What Should Red Carpet Coverage Look Like?

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The New York Times, which broke the story about the abuse by Harvey Weinstein, is changing the way it reports on the red carpet at awards shows.

Red carpets have always been a clash of fame, sponsored content and super-cute shoes. The red carpet is where huge, powerful industries — celebrity, fashion, Hollywood, media, beauty, publicity — meet. Now that the curtain is finally being lifted on some of the grimy underbelly of Hollywood, we feel it’s more important than ever to not treat awards shows as silly things for silly people.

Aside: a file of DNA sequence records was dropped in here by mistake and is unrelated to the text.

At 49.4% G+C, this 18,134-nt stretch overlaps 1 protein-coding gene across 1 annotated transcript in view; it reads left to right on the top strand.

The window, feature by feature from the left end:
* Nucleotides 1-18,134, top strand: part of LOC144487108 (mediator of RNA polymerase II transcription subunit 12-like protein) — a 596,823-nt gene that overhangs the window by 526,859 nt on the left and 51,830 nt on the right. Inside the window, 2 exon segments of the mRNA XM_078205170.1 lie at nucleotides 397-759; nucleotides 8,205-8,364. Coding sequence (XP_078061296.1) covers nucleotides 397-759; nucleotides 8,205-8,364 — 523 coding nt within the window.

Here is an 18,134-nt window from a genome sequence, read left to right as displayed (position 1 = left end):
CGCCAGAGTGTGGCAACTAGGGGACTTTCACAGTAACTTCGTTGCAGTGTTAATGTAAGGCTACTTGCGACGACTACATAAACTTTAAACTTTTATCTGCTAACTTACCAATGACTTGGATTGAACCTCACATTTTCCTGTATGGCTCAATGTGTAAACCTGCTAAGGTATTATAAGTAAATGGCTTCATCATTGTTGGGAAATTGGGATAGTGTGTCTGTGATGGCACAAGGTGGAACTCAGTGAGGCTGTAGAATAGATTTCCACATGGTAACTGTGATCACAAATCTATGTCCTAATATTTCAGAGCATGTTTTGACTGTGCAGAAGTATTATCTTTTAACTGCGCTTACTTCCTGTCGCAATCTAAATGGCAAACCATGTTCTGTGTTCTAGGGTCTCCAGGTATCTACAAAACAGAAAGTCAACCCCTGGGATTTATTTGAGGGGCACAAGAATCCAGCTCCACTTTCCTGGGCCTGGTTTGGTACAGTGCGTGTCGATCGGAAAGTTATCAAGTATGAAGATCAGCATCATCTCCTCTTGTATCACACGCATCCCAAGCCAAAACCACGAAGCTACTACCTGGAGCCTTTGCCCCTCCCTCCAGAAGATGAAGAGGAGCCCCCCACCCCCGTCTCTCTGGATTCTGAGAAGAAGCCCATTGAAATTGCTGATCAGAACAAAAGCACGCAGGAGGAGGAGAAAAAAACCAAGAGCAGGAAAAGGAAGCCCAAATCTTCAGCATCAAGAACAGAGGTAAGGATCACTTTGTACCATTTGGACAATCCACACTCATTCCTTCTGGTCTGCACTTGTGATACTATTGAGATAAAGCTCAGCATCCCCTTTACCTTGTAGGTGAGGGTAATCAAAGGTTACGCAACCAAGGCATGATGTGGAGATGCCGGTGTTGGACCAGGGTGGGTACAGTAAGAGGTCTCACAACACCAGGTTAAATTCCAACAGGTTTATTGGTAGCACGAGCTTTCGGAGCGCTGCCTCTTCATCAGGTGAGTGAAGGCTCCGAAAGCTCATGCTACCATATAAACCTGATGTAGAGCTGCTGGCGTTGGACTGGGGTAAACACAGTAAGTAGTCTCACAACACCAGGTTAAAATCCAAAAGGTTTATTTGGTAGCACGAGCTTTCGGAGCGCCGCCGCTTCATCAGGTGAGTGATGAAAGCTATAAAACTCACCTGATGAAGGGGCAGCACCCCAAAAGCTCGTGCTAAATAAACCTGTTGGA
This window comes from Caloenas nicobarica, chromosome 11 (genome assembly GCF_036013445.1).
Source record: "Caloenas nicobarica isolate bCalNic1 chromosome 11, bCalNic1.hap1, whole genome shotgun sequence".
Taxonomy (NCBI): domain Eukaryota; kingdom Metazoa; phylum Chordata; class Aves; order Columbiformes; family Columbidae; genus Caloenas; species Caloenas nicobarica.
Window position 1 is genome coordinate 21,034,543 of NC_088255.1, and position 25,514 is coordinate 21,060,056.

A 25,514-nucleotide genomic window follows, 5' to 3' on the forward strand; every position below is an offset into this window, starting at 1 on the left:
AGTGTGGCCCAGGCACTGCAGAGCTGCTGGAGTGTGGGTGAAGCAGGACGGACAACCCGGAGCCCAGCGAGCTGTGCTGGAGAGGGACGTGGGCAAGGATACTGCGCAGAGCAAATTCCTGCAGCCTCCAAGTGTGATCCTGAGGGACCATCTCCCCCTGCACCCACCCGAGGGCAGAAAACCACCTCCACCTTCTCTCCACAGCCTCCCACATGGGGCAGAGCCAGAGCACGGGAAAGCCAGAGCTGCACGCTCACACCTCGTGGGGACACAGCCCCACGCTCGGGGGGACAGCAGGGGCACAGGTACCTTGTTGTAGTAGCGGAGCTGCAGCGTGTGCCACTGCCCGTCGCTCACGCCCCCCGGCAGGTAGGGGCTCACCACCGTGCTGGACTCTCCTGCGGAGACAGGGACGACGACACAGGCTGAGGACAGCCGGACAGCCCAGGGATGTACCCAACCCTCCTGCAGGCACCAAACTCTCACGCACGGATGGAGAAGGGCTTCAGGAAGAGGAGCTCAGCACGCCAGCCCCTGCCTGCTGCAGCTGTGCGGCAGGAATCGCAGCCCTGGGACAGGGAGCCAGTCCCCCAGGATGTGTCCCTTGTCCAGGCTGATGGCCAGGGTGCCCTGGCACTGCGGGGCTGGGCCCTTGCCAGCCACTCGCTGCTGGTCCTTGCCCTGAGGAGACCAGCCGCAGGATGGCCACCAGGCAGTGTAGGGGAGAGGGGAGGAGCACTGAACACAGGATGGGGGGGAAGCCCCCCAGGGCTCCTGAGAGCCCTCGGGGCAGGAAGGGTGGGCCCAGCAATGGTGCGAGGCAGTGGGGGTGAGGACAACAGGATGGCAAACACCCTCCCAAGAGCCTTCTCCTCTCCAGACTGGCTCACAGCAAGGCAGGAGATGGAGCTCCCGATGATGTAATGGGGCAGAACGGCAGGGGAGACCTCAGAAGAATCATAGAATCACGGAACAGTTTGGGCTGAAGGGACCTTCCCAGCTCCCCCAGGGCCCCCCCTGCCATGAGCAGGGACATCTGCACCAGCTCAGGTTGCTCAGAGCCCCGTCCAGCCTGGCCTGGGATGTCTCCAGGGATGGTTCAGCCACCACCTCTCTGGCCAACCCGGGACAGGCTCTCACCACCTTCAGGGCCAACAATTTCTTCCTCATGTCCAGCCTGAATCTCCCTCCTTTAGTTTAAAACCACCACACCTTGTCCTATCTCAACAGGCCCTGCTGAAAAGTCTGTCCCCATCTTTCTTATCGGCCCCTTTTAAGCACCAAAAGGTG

Given the enormity of our cultural reckoning in the last year with how women are treated in the workplace, on the internet and in Hollywood, we want to take a fresh look at how we cover this stuff. We have some plans about how to recognize the cultural moment — and would love to hear from readers about what you would like to see (and not see).

I’ll be very interested to see where this goes.  I don’t watch red carpet coverage (and won’t do it anymore myself) because it is so vapid.  I hope they ask people on the red carpet about why the projects were so important to them and what they hope people will think about what they see.  And that they give credit to the hard work of the designers they are wearing, too.

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